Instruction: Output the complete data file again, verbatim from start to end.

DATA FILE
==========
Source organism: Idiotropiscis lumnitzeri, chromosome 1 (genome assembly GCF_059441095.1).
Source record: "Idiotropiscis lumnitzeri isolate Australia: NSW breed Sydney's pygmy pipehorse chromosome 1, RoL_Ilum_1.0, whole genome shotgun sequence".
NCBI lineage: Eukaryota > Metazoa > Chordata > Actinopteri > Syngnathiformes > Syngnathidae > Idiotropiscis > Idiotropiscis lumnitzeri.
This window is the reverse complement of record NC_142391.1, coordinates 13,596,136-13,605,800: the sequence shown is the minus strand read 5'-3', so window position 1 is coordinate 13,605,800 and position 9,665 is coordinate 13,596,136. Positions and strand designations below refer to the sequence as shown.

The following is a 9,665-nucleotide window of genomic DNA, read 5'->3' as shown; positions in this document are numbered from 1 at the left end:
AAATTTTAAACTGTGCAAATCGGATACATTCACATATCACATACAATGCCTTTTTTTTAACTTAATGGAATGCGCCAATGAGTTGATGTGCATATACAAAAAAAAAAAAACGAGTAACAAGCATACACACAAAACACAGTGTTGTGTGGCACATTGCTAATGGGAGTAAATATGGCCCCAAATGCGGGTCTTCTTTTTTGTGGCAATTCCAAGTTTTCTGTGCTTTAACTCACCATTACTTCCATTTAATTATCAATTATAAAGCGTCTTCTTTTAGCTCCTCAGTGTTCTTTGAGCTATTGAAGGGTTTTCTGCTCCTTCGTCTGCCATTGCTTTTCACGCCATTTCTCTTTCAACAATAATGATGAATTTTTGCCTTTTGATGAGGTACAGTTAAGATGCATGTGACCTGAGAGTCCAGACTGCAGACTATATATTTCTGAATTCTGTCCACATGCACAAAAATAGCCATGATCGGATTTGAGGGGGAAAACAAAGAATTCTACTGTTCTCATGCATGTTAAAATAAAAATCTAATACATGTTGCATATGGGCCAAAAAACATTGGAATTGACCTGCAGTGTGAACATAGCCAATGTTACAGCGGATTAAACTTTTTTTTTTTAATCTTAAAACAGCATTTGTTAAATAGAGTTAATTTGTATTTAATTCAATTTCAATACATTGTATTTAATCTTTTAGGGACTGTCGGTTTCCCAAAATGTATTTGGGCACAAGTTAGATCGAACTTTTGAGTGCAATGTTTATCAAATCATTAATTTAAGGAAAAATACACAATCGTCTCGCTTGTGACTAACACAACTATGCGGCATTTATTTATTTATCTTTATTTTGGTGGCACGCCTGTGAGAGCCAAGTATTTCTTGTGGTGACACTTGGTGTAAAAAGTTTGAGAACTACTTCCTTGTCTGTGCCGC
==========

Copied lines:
Source organism: Idiotropiscis lumnitzeri, chromosome 1 (genome assembly GCF_059441095.1).
Source record: "Idiotropiscis lumnitzeri isolate Australia: NSW breed Sydney's pygmy pipehorse chromosome 1, RoL_Ilum_1.0, whole genome shotgun sequence".
NCBI lineage: Eukaryota > Metazoa > Chordata > Actinopteri > Syngnathiformes > Syngnathidae > Idiotropiscis > Idiotropiscis lumnitzeri.
This window is the reverse complement of record NC_142391.1, coordinates 13,596,136-13,605,800: the sequence shown is the minus strand read 5'-3', so window position 1 is coordinate 13,605,800 and position 9,665 is coordinate 13,596,136. Positions and strand designations below refer to the sequence as shown.

The following is a 9,665-nucleotide window of genomic DNA, read 5'->3' as shown; positions in this document are numbered from 1 at the left end:
AAATTTTAAACTGTGCAAATCGGATACATTCACATATCACATACAATGCCTTTTTTTTAACTTAATGGAATGCGCCAATGAGTTGATGTGCATATACAAAAAAAAAAAAACGAGTAACAAGCATACACACAAAACACAGTGTTGTGTGGCACATTGCTAATGGGAGTAAATATGGCCCCAAATGCGGGTCTTCTTTTTTGTGGCAATTCCAAGTTTTCTGTGCTTTAACTCACCATTACTTCCATTTAATTATCAATTATAAAGCGTCTTCTTTTAGCTCCTCAGTGTTCTTTGAGCTATTGAAGGGTTTTCTGCTCCTTCGTCTGCCATTGCTTTTCACGCCATTTCTCTTTCAACAATAATGATGAATTTTTGCCTTTTGATGAGGTACAGTTAAGATGCATGTGACCTGAGAGTCCAGACTGCAGACTATATATTTCTGAATTCTGTCCACATGCACAAAAATAGCCATGATCGGATTTGAGGGGGAAAACAAAGAATTCTACTGTTCTCATGCATGTTAAAATAAAAATCTAATACATGTTGCATATGGGCCAAAAAACATTGGAATTGACCTGCAGTGTGAACATAGCCAATGTTACAGCGGATTAAACTTTTTTTTTTTAATCTTAAAACAGCATTTGTTAAATAGAGTTAATTTGTATTTAATTCAATTTCAATACATTGTATTTAATCTTTTAGGGACTGTCGGTTTCCCAAAATGTATTTGGGCACAAGTTAGATCGAACTTTTGAGTGCAATGTTTATCAAATCATTAATTTAAGGAAAAATACACAATCGTCTCGCTTGTGACTAACACAACTATGCGGCATTTATTTATTTATCTTTATTTTGGTGGCACGCCTGTGAGAGCCAAGTATTTCTTGTGGTGACACTTGGTGTAAAAAGTTTGAGAACTACTTCCTTGTCTGTGCCGC